000114790 001__ 114790
000114790 005__ 20190509132157.0
000114790 0247_ $$2doi$$a10.5075/epfl-thesis-4022
000114790 02470 $$2urn$$aurn:nbn:ch:bel-epfl-thesis4022-9
000114790 02471 $$2nebis$$a5498781
000114790 037__ $$aTHESIS
000114790 041__ $$aeng
000114790 088__ $$a4022
000114790 245__ $$btheory and algorithms$$aDeferred-update database replication
000114790 269__ $$a2008
000114790 260__ $$bEPFL$$c2008$$aLausanne
000114790 300__ $$a227
000114790 336__ $$aTheses
000114790 502__ $$aMarcos Aguilera, Benoît Garbinato, André Schiper
000114790 520__ $$aThis thesis is about the design of high-performance fault-tolerant computer systems. More specifically, it focuses on how to develop database systems that behave correctly and with good performance even in the event of failures. Both performance and dependability can be improved by means of the same technique, namely replication. If several database replicas are available, performance can be improved by distributing the load among them. Moreover, if one of the replicas cannot be accessed due to failures, users can still rely on the other ones. However, providing the interface of a single database system out of several replicas is not an easy task since one has to ensure they are always consistent with each other. Allowing replicas to diverge would easily break the illusion of having a single high-performance fault-tolerant database system. Although we would like to have replicas as independent of each other as possible for performance and dependability reasons, we must keep them synchronized if we want to provide a consistent interface to users. In this work, we study how we can balance this trade-off to provide good performance and fault-tolerance without compromising consistency. Our basis is a widely used technique for database replication known as the deferred update technique. In this technique, transactions are initially executed in a single replica. Passive transactions, which do not change the state of the database, can commit locally to the replica they execute. Active transactions, which change the database state, must be synchronized with the transactions running on other replicas. This thesis makes four major contributions. First, we introduce an abstract specification that generalizes the deferred update technique. This specification provides a strong model to prove lower bounds on replication algorithms, design new correct-by-construction protocols tailor-made for specific settings, and prove existing protocols correct more easily, in a standard way. Using this model, we show that the problem of termination of active transactions in deferred-update protocols is highly related to the problem of sequence agreement among a set of processes. In this context, we study the problem of implementing latency-optimal fault-tolerant solutions to sequence agreement and present a novel, highly-dynamic, algorithm that can quickly adapt to system changes in order to preserve its optimal latency. Our algorithm is based on a new agreement problem we introduce that seems to be more suitable to solve problems like sequence agreement than previously used abstractions. Our last two contributions are in the context of specific deferred-update algorithms, where we present two new fault-tolerant protocols derived from our general abstraction. The first algorithm uses no extra assumptions about database replicas. Yet, it has very little overhead associated with the termination of active transactions, propagating only strictly necessary information to replicas. Our second protocol uses strong assumptions about the concurrency control mechanism used by database replicas to reduce even more the latency and the burden associated with transaction termination. These algorithms are good examples of how our general abstraction can be extended to create new protocols and prove them correct.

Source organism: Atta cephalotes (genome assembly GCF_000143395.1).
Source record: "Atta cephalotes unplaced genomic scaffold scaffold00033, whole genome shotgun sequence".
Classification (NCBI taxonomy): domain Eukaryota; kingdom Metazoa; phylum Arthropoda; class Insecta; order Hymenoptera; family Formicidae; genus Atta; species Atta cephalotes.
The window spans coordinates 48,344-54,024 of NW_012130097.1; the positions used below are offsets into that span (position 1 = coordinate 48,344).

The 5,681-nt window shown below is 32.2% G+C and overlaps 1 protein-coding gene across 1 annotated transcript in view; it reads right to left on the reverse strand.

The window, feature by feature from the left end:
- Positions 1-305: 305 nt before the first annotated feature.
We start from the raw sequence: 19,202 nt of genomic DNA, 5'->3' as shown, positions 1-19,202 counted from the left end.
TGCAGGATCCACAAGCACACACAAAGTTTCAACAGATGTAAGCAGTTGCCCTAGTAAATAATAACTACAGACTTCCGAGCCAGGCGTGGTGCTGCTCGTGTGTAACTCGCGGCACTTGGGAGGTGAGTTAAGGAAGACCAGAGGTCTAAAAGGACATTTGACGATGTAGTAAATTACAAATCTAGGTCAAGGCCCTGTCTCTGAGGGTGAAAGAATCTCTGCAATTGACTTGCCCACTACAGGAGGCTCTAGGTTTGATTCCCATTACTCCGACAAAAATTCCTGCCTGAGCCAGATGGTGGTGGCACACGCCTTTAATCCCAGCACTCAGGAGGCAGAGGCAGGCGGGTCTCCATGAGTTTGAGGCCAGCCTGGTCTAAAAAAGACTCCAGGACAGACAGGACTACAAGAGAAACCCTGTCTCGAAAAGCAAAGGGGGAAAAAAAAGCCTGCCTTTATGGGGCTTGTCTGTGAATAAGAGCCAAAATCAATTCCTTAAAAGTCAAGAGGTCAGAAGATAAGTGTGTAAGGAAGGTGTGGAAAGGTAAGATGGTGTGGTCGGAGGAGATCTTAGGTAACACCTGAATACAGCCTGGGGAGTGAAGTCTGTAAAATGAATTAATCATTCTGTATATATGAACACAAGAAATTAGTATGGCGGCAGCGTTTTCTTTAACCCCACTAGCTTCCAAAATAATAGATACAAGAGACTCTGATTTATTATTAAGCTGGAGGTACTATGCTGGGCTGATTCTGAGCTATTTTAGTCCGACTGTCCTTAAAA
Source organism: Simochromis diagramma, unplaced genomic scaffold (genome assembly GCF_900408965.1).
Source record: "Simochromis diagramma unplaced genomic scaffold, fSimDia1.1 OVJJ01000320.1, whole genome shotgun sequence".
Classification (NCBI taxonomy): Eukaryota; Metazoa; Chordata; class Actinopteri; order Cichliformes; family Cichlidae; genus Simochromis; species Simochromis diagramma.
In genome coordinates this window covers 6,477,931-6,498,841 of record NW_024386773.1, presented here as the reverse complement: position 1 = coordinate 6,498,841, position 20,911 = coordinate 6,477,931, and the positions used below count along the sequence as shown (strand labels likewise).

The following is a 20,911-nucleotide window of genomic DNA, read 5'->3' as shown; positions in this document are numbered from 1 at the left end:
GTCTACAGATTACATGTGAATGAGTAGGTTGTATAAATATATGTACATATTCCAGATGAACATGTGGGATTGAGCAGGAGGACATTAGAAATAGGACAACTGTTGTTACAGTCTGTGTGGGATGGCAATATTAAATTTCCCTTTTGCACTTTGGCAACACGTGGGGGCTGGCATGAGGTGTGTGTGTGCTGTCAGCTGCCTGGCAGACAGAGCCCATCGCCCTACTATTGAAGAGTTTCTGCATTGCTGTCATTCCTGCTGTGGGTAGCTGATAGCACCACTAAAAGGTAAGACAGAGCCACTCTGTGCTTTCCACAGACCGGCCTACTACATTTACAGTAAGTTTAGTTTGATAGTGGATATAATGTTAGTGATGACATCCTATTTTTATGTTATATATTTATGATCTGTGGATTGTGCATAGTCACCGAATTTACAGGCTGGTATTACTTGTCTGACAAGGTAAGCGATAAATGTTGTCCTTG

000114790 6531_ $$adistributed systems
000114790 6531_ $$afault tolerance
000114790 6531_ $$acrash-recovery
000114790 6531_ $$adeferred-update replication
000114790 6531_ $$aserializability
000114790 6531_ $$asequence agreement
000114790 6531_ $$aconsensus
000114790 6531_ $$aPaxos
000114790 6531_ $$acollision-fast
000114790 6531_ $$ain-memory databases
000114790 6531_ $$atransaction termination
000114790 6531_ $$asystèmes distribués
000114790 6531_ $$atolérance aux fautes
000114790 6531_ $$atechnique de mise à jour différée
000114790 6531_ $$aconsistance
000114790 6531_ $$aaccord de séquence
000114790 6531_ $$aconsensus
000114790 6531_ $$aPaxos
000114790 6531_ $$acollision
000114790 6531_ $$abase des données en mémoire
000114790 6531_ $$aterminaison de transactions
000114790 700__ $$0(EPFLAUTH)163030$$g163030$$aMalta Schmidt, Rodrigo
000114790 720_2 $$aZwaenepoel, Willy$$edir.$$g155705$$0243160
000114790 720_2 $$aPedone, Fernando$$edir.
000114790 8564_ $$uhttps://infoscience.epfl.ch/record/114790/files/EPFL_TH4022.pdf$$zTexte intégral / Full text$$s1120525$$yTexte intégral / Full text
000114790 909C0 $$xU10700$$0252226$$pLABOS
000114790 909CO $$pthesis-bn2018$$pDOI$$pIC$$ooai:infoscience.tind.io:114790$$qDOI2$$qGLOBAL_SET$$pthesis
000114790 918__ $$dEDIC2005-2015$$bIC-SIN$$cIIF$$aIC
000114790 919__ $$aLABOS
000114790 920__ $$b2008$$a2008-3-7
000114790 970__ $$a4022/THESES
000114790 973__ $$sPUBLISHED$$aEPFL
000114790 980__ $$aTHESIS